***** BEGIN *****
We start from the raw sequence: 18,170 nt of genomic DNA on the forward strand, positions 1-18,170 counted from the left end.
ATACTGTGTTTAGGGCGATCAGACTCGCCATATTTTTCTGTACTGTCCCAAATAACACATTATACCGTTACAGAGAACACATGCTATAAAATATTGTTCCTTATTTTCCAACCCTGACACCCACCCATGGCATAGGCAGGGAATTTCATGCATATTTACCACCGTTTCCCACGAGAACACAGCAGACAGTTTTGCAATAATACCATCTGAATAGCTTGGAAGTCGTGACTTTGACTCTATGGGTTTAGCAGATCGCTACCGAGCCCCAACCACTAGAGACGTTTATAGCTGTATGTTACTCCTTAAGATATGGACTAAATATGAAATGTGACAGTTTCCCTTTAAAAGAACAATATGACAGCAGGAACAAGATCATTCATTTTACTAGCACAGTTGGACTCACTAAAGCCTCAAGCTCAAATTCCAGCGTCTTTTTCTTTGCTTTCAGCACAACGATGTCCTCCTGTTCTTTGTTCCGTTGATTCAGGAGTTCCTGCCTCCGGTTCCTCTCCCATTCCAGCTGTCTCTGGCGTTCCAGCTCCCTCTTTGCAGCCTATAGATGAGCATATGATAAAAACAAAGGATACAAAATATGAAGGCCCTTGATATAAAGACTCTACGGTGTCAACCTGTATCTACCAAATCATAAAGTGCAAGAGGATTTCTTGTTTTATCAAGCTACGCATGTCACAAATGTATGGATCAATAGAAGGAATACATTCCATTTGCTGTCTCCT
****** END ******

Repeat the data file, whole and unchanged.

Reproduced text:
We start from the raw sequence: 18,170 nt of genomic DNA on the forward strand, positions 1-18,170 counted from the left end.
ATACTGTGTTTAGGGCGATCAGACTCGCCATATTTTTCTGTACTGTCCCAAATAACACATTATACCGTTACAGAGAACACATGCTATAAAATATTGTTCCTTATTTTCCAACCCTGACACCCACCCATGGCATAGGCAGGGAATTTCATGCATATTTACCACCGTTTCCCACGAGAACACAGCAGACAGTTTTGCAATAATACCATCTGAATAGCTTGGAAGTCGTGACTTTGACTCTATGGGTTTAGCAGATCGCTACCGAGCCCCAACCACTAGAGACGTTTATAGCTGTATGTTACTCCTTAAGATATGGACTAAATATGAAATGTGACAGTTTCCCTTTAAAAGAACAATATGACAGCAGGAACAAGATCATTCATTTTACTAGCACAGTTGGACTCACTAAAGCCTCAAGCTCAAATTCCAGCGTCTTTTTCTTTGCTTTCAGCACAACGATGTCCTCCTGTTCTTTGTTCCGTTGATTCAGGAGTTCCTGCCTCCGGTTCCTCTCCCATTCCAGCTGTCTCTGGCGTTCCAGCTCCCTCTTTGCAGCCTATAGATGAGCATATGATAAAAACAAAGGATACAAAATATGAAGGCCCTTGATATAAAGACTCTACGGTGTCAACCTGTATCTACCAAATCATAAAGTGCAAGAGGATTTCTTGTTTTATCAAGCTACGCATGTCACAAATGTATGGATCAATAGAAGGAATACATTCCATTTGCTGTCTCCT